Careers rarely develop the way we plan them. Our career path often takes many twists and turns, with particular events, choices and people influencing our direction.
We asked Emily Costello from Forestry Careers Ireland to give some advice for people considering this job:
Focus on your GIS modules in college, pay attention in the lectures and just keep at it. An understanding of GIS is vital for any job as a forester anyway, whether you like GIS or not! Focus on the other modules too of course. I’m using stuff now that I had forgotten we even covered in college, so even the modules that do not seem important or useful to you are worth paying attention to, they’re there for a reason.
What are your interests?
The Linguistic's interests are usually focused on ideas and information exchange. They tend to like reading a lot, and enjoy discussion about what has been said. Some will want to write about their own ideas and may follow a path towards journalism, story writing or editing. Others will develop skills in other languages, perhaps finding work as a translator or interpreter. Most Linguistic types will enjoy the opportunity to teach or instruct people in a topic they are interested in.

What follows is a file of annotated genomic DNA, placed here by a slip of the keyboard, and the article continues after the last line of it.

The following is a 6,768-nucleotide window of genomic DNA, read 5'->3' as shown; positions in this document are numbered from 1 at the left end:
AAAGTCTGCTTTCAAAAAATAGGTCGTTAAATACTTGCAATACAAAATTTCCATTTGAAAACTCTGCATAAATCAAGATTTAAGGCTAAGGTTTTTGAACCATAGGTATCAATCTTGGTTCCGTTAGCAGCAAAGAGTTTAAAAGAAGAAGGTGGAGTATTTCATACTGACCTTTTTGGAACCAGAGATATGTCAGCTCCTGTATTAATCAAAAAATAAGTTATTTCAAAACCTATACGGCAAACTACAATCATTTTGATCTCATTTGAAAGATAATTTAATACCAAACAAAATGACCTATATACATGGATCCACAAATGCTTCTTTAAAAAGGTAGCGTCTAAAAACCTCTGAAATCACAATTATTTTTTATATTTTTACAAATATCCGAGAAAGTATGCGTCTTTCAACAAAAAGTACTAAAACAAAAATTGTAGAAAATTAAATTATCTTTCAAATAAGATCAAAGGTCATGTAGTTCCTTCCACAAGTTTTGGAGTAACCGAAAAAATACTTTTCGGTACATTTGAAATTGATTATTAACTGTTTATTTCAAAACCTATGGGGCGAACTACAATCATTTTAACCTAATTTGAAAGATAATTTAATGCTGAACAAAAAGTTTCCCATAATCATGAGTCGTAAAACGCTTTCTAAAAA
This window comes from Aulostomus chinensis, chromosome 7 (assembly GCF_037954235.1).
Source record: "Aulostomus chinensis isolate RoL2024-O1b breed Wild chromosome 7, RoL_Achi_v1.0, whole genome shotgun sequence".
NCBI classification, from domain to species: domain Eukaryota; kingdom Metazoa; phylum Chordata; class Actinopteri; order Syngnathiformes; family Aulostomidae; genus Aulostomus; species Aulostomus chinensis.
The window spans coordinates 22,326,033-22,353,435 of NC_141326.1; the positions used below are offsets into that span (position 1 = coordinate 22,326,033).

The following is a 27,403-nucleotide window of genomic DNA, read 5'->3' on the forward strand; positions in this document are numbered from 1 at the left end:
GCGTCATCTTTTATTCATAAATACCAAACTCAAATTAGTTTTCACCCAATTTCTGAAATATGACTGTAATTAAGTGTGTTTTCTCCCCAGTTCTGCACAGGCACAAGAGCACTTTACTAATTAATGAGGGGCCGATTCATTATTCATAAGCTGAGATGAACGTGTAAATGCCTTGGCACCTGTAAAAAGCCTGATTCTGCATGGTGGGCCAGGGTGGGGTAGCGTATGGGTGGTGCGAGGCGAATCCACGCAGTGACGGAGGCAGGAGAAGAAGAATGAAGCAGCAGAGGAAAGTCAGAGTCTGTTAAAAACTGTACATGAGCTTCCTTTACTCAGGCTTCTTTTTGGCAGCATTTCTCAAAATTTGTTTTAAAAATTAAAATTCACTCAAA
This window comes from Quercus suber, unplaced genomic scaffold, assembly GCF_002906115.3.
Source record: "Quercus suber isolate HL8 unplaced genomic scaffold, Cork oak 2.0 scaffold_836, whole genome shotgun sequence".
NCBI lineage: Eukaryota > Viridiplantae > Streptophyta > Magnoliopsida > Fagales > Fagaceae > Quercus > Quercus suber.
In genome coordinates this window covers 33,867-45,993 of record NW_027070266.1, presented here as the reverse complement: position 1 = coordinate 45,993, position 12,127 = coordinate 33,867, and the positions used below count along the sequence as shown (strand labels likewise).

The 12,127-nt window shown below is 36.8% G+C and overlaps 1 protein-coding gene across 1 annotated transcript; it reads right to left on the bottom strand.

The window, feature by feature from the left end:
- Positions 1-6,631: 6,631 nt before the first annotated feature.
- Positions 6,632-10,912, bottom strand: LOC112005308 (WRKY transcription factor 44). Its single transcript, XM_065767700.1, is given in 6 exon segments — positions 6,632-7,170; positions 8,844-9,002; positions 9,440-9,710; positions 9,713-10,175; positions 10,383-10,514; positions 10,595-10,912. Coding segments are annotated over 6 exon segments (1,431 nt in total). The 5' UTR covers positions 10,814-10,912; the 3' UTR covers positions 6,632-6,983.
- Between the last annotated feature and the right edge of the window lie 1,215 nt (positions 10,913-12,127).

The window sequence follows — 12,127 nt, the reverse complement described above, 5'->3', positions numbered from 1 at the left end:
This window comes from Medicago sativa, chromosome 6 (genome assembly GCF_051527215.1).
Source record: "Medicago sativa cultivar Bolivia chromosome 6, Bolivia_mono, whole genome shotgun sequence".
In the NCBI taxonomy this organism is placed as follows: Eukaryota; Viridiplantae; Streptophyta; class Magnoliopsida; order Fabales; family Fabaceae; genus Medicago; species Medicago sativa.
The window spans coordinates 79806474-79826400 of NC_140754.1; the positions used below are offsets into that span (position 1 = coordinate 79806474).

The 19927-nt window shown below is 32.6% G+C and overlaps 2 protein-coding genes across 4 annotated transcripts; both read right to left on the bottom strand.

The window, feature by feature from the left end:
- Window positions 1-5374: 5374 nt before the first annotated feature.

What subjects did you take in school and how have these influenced your career path?
From a very early age I was interested in computers, which was the reason behind wanting to pursue something in that area. However, when I was in my final year in secondary school, I took up Business as a subject, and found I had an aptitude in that area too. I still went with Computer Science in College, but when the time came to choosing a career path, I found myself looking into areas that combined both.
In hindsight, I would have liked to have studied Economics in college, but enjoyed Computer Science to a point. Management consultants come from a wide variety of educational backgrounds. We have graduates from theroetical physics, through to arts. I took Geography, French, Physics and Chemistry in school, but could have picked anything in order to follow the career path I took.